While this looks ok at first sight, I would want Alice to to ask Bob before she does this, as he might not want everybody in the world to know that they are friends. It of course becomes more obvious if you consider Eve linking to Bob like this:
href="" rel="affair"
Until the issue of consent by both ends of a social link is not adequately addressed in any open social networking platform, it will be a serious problem. Pamela Dingle puts it more bluntly:
Call me crazy, but isn’t a “master social graph” without any reference to consent or control from the user really just internet-scale involuntary identity aggregation? I don’t care whether the “social graph” is in fashion or not, I sure as hell hope that I can opt out if I so choose.
JG comments on an even more important structural problem with linking the walled gardens or silos:

[M]aybe the walls around the gardens are not just there to enrich the owners of the garden. Maybe the walls are there to preserve the quality of the garden itself. Sometimes I want a clean separation to exist between various social networks in which I participate. Not because there is anything that goes on in one network that I am afraid of folks finding out on another network. It's just that, when I log on to LinkedIn, I really do not want to be bitten by a Facebookian "zombie" application. Nor do I want to start giving $1 icon gifts to my professional contacts (or getting them, either, for that matter).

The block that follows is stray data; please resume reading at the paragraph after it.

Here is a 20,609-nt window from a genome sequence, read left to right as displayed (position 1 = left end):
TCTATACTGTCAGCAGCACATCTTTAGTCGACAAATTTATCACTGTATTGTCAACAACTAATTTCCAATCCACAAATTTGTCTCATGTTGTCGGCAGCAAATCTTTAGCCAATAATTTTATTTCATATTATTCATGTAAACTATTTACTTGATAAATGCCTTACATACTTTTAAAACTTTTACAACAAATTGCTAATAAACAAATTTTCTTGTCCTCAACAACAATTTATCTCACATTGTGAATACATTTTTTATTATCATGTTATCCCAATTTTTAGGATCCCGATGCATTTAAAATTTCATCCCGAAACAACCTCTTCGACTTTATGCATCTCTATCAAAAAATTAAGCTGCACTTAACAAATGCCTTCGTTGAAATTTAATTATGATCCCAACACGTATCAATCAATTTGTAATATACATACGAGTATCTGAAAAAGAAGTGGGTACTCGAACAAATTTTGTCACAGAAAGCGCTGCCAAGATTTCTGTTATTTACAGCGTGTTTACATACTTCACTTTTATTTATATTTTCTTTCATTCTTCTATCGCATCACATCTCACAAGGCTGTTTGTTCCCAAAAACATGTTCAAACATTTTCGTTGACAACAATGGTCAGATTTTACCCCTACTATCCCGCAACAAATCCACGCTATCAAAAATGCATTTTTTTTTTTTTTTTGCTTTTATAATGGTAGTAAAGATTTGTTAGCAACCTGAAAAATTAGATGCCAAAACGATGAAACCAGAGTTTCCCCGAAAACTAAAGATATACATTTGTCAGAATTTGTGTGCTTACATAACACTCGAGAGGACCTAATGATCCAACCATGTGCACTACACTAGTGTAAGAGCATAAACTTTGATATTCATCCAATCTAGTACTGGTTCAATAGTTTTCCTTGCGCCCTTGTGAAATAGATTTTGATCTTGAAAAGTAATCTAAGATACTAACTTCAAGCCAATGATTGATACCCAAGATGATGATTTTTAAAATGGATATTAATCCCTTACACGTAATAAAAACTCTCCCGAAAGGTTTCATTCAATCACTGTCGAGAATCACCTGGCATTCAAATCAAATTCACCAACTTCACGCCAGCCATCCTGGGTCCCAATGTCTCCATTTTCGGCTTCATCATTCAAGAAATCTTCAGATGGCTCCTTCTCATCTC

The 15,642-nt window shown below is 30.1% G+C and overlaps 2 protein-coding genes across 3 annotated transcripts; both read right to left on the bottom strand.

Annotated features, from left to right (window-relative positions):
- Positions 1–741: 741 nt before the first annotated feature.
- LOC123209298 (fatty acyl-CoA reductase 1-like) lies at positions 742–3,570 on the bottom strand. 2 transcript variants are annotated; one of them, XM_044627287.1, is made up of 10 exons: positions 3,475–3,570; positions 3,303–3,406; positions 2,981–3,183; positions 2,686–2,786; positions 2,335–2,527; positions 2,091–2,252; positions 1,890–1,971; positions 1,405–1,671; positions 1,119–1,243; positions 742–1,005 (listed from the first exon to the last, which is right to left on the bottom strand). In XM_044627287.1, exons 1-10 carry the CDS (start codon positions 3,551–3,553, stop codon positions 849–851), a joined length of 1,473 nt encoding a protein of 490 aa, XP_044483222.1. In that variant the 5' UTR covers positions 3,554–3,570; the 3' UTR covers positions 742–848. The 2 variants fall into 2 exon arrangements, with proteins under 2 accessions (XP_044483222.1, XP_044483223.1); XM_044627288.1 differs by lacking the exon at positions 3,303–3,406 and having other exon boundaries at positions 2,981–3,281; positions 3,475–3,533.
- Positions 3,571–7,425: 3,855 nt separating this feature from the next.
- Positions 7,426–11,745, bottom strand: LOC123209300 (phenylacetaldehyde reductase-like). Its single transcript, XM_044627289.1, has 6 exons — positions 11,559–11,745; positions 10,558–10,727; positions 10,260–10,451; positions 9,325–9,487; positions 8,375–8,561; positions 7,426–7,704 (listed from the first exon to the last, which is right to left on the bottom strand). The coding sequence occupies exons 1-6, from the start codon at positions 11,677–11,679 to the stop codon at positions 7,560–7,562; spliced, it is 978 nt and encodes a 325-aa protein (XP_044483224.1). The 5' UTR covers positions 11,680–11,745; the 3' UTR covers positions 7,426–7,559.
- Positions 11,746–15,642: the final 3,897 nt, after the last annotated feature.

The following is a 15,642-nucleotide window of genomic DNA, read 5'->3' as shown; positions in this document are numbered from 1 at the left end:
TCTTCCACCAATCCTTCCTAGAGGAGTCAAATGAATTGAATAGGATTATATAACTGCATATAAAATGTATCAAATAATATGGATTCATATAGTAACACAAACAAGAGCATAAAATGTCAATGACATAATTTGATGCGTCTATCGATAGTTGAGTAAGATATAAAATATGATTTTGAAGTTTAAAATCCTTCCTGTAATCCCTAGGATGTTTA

This is basically what the idea of privacy as "contextual integrity" is about. Professional networks are built at LinkedIn or Xing, party and music related networking happens at MySpace, and students connect to each other at StudiVZ. While most of the information in these platforms may not be secret or sensitive, there is a reason people do different things on different platforms. I mean, when I go out for a beer with my friends, I also dress in a different way than at a professional conference. Nothing is secret about this, but we play different roles in different contexts, and the kind of relations we build or the ways we express ourselves are different. This is in fact a good thing for society, because it allows functional differentiation and thereby more complex societies than people used to be able to develop when everbody lived in small villages. This goes against the "moral argument" for open social networking data exchange and the assumption that openness is always good.